IV.3.e.1. HJ Applicants must submit a comprehensive budget for the program. The budget should not exceed $700,000 for program and administrative costs. There must be a summary budget as well as breakdowns reflecting both administrative and program budgets for host campus and foreign teacher involvement in the program. Applicants should provide separate sub-budgets for the professional institutes/internships, Russia visits by U.S. teachers, and the in-country workshop components in Russia.

The summary and detailed administrative and program budgets should be accompanied by a narrative which provides a brief rationale for each line item including a methodology for estimating appropriate average maintenance allowance levels and tuition costs (as applicable) for the participants, and the number that can be accommodated at the levels proposed. The total administrative costs funded by the Bureau must be reasonable and appropriate.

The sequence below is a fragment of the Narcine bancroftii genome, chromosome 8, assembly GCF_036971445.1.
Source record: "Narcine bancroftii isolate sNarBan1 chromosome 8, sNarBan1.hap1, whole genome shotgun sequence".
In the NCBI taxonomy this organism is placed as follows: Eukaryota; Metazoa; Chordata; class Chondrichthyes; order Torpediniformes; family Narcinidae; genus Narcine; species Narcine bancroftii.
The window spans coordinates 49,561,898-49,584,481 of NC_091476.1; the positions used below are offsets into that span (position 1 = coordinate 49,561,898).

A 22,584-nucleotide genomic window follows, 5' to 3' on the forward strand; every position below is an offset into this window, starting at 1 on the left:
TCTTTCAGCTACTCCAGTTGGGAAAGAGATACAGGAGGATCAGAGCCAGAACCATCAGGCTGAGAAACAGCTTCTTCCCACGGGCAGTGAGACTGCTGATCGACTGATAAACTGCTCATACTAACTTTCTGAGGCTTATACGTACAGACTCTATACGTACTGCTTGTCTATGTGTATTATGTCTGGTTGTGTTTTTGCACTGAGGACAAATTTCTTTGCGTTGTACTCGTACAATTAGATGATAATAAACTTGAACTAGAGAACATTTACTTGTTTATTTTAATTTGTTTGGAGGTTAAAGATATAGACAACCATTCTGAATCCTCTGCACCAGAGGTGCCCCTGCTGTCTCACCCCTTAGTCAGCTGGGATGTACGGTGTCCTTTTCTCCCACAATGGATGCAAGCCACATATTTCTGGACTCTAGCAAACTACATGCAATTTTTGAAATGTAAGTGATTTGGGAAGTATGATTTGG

IV.3.e.2. Allowable costs for the program and additional budget guidance are outlined in detail in the POGI document.

Please refer to the Solicitation Package for complete budget guidelines and formatting instructions.

IV.3f. Application Deadline and Methods of Submission:

Application Deadline Date: Monday, June 5, 2006.

Reference Number: ECA/A/S/X-06-13.

Methods of Submission: Applications may be submitted in one of two ways:

(1) In hard copy, via a nationally recognized overnight delivery service (i.e., DHL, Federal Express, UPS, Airborne Express, or U.S. Postal Service Express Overnight Mail, etc.), or

(2) Electronically through http://www.grants.gov.

Along with the Project Title, all applicants must enter the above Reference Number in Box 11 on the SF-424 contained in the mandatory Proposal Submission Instructions (PSI) of the solicitation document.